The two main characters are Tusker and Lucy Smalley, a retired ageing British couple, mentioned briefly in The Raj Quartet novels. Married for forty years and living an uncommunicative marriage, they decide to Stay On in a small bungalow in the hills of Pankot, a small town in India. Despite being deprived of their colonial status and despite the changing times in India and the seediness of the place, they opt to stay rather than return home to England due to financial need. “I knew the pension would go further in India than in England” Tusker says to his wife.

The novel is set in 1972. It narrates the present and the past with funny, sometimes sad and sometimes touching style, the poignant silent loyalty and the resentful trust and reliance between the ageing couple (Tusker and Lucy).

The story starts with Tusker’s death. All the events in the book are a flashback till the end when the author brings back Tusker’s death in order to re-knot the beginning with the end.

Throughout the book Tusker is painted as a selfish, inconsiderate, grumpy character, but by the end and before his death, he reveals his soft, hidden, endearing side, which makes his departing deeply moving.

Nothing much appears to happen in the book, but the story is still engrossing due to the vivid description of the characters and the bittersweet subject.

Tusker and Lucy have seen better days during the time of the Raj, but those days are over and now they have to lead a modest life, “hang on”, swallow their pride, and endure the grotesque Mrs Bhoolabhoy’s bad temper. “ ‘Oh, Mrs Bhoolabhoy, Lucy began, we’re expecting a guest on Wednesday. I wonder if you’d kindly book a room-‘ ‘I have already told Colonel Smalley I can’t be bothered with that… I have other things to deal with. All I want to know is about the shears.’ ‘Shears?’ ‘Shears. Shears. Shears!’ Mrs Bhoolabhoy raised her arms and made motions. Snick-snick. Shears!’ she shouted… I will not have my property taken off the premises…She waddled away, leaving behind her a trail of sandalwood perfume which,to Lucy, was like the pungent smell of her own smouldering outraged dignity.”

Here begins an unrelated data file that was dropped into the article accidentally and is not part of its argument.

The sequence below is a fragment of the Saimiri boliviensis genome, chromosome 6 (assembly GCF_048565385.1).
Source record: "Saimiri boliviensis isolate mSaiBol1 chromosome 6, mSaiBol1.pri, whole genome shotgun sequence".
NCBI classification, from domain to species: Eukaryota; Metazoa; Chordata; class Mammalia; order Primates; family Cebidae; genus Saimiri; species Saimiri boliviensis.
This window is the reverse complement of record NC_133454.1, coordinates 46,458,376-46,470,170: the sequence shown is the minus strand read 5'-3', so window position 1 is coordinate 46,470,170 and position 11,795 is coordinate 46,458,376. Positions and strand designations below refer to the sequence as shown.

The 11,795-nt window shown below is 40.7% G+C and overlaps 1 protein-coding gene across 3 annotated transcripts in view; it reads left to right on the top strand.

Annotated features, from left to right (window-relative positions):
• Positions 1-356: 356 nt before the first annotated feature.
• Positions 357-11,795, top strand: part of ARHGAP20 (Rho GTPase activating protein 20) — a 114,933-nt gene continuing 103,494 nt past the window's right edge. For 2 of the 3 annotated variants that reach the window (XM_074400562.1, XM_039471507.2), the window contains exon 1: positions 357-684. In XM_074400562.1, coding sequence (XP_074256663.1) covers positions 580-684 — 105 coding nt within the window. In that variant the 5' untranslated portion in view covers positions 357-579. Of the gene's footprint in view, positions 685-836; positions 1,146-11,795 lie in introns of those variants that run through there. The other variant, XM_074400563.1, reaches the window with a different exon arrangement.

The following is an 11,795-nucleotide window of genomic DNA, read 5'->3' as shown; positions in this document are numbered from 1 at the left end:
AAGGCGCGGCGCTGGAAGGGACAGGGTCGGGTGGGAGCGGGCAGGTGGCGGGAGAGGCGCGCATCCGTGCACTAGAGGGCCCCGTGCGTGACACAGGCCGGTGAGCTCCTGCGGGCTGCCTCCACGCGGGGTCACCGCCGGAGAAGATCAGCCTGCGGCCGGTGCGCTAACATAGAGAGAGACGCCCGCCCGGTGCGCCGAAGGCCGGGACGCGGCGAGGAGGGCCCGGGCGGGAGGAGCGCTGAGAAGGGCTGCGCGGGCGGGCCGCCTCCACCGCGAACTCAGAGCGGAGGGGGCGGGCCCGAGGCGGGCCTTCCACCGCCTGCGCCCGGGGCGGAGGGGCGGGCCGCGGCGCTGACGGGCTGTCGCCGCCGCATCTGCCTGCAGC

Ibrahim, the Smalley’s manservant is etched in a funny light hearted way. His conversation with the mali gardener, Joseph, is hilarious : “’Ibrahim,’ Joseph said,’what happens if you are pushed by both Sahib and Memsahib ? ‘Given push, not pushed. Get idiom right.’ ‘what happens if you are given push by Sahib and Memsahib at one and the same time?’ Ibrahim looked at him thoughtfully. He said.’Suddenly you are a philosopher as well as a gardener? You are entering realm of metaphysics ? Joseph Einstein is it ? Versed in the theory of time and relativity? Haven’t I just made it plain that Sahib and Memsahib are always at logger-heads and that sometimes they do not even know what time of day it is, even in Pankot ?”

Paul Scott chose India as a rich and colourful frame work for his books, because since the time he was posted there, he fell in love with the country and wanted to convey his enthusiasm to English people, in particular for those who heard about this vast country but never visited it nor interested themselves in discovering its varied cultures.

In 1972 referring to his whole career to date, Paul Scott told his audience during his British council tour of India : “My proper answer to the question,’why do you, as a modern English novelist of serious pretensions, bother to write about the time-expired subject of the British Raj?’ is, must be, if my novels are novels at all, because the last days of the British Raj are the metaphor I have presently chosen to illustrate my view of life.”